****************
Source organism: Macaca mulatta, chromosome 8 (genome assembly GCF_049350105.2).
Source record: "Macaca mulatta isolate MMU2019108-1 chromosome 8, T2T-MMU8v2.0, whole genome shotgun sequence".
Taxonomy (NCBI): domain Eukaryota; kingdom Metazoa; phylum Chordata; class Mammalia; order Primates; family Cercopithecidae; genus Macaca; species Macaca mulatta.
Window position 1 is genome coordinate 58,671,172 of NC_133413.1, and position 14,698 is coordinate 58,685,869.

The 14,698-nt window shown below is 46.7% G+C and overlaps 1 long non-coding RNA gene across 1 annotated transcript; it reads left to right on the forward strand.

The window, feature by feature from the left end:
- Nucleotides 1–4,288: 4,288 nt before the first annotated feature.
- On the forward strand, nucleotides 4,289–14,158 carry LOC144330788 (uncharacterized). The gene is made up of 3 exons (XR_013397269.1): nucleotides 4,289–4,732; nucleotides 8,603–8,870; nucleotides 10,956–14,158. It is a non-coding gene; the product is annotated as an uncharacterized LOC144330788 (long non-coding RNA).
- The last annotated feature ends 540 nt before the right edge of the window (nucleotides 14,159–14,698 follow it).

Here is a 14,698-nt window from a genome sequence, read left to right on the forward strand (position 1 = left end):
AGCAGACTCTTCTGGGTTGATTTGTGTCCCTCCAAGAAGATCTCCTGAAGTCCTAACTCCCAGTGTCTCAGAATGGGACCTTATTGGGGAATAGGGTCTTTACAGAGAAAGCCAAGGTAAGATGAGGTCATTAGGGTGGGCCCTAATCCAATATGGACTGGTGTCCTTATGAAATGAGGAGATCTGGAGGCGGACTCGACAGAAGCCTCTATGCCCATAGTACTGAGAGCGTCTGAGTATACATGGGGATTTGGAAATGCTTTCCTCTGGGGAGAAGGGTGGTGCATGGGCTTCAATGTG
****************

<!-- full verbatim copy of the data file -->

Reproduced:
Source organism: Macaca mulatta, chromosome 8 (genome assembly GCF_049350105.2).
Source record: "Macaca mulatta isolate MMU2019108-1 chromosome 8, T2T-MMU8v2.0, whole genome shotgun sequence".
Taxonomy (NCBI): domain Eukaryota; kingdom Metazoa; phylum Chordata; class Mammalia; order Primates; family Cercopithecidae; genus Macaca; species Macaca mulatta.
Window position 1 is genome coordinate 58,671,172 of NC_133413.1, and position 14,698 is coordinate 58,685,869.

The 14,698-nt window shown below is 46.7% G+C and overlaps 1 long non-coding RNA gene across 1 annotated transcript; it reads left to right on the forward strand.

The window, feature by feature from the left end:
- Nucleotides 1–4,288: 4,288 nt before the first annotated feature.
- On the forward strand, nucleotides 4,289–14,158 carry LOC144330788 (uncharacterized). The gene is made up of 3 exons (XR_013397269.1): nucleotides 4,289–4,732; nucleotides 8,603–8,870; nucleotides 10,956–14,158. It is a non-coding gene; the product is annotated as an uncharacterized LOC144330788 (long non-coding RNA).
- The last annotated feature ends 540 nt before the right edge of the window (nucleotides 14,159–14,698 follow it).

Here is a 14,698-nt window from a genome sequence, read left to right on the forward strand (position 1 = left end):
AGCAGACTCTTCTGGGTTGATTTGTGTCCCTCCAAGAAGATCTCCTGAAGTCCTAACTCCCAGTGTCTCAGAATGGGACCTTATTGGGGAATAGGGTCTTTACAGAGAAAGCCAAGGTAAGATGAGGTCATTAGGGTGGGCCCTAATCCAATATGGACTGGTGTCCTTATGAAATGAGGAGATCTGGAGGCGGACTCGACAGAAGCCTCTATGCCCATAGTACTGAGAGCGTCTGAGTATACATGGGGATTTGGAAATGCTTTCCTCTGGGGAGAAGGGTGGTGCATGGGCTTCAATGTG